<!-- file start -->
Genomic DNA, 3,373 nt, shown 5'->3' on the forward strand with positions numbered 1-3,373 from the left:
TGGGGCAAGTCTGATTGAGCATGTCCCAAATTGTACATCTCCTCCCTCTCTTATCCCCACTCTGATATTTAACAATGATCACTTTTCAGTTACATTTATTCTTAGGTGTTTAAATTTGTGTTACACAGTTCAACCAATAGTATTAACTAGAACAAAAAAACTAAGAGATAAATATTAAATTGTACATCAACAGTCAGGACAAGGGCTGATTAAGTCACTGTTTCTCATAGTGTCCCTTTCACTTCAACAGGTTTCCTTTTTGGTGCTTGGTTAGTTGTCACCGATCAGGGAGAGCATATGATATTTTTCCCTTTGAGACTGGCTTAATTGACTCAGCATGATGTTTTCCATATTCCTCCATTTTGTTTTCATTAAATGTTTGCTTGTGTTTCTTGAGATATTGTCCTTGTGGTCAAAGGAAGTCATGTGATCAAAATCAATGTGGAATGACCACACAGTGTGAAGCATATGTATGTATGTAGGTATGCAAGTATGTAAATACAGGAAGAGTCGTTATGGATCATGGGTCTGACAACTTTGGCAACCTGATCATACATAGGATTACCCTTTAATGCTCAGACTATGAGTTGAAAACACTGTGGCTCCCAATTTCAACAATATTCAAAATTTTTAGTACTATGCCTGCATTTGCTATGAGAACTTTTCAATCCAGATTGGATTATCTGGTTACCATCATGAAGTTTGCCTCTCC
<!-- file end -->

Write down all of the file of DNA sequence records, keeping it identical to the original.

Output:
Genomic DNA, 3,373 nt, shown 5'->3' on the forward strand with positions numbered 1-3,373 from the left:
TGGGGCAAGTCTGATTGAGCATGTCCCAAATTGTACATCTCCTCCCTCTCTTATCCCCACTCTGATATTTAACAATGATCACTTTTCAGTTACATTTATTCTTAGGTGTTTAAATTTGTGTTACACAGTTCAACCAATAGTATTAACTAGAACAAAAAAACTAAGAGATAAATATTAAATTGTACATCAACAGTCAGGACAAGGGCTGATTAAGTCACTGTTTCTCATAGTGTCCCTTTCACTTCAACAGGTTTCCTTTTTGGTGCTTGGTTAGTTGTCACCGATCAGGGAGAGCATATGATATTTTTCCCTTTGAGACTGGCTTAATTGACTCAGCATGATGTTTTCCATATTCCTCCATTTTGTTTTCATTAAATGTTTGCTTGTGTTTCTTGAGATATTGTCCTTGTGGTCAAAGGAAGTCATGTGATCAAAATCAATGTGGAATGACCACACAGTGTGAAGCATATGTATGTATGTAGGTATGCAAGTATGTAAATACAGGAAGAGTCGTTATGGATCATGGGTCTGACAACTTTGGCAACCTGATCATACATAGGATTACCCTTTAATGCTCAGACTATGAGTTGAAAACACTGTGGCTCCCAATTTCAACAATATTCAAAATTTTTAGTACTATGCCTGCATTTGCTATGAGAACTTTTCAATCCAGATTGGATTATCTGGTTACCATCATGAAGTTTGCCTCTCC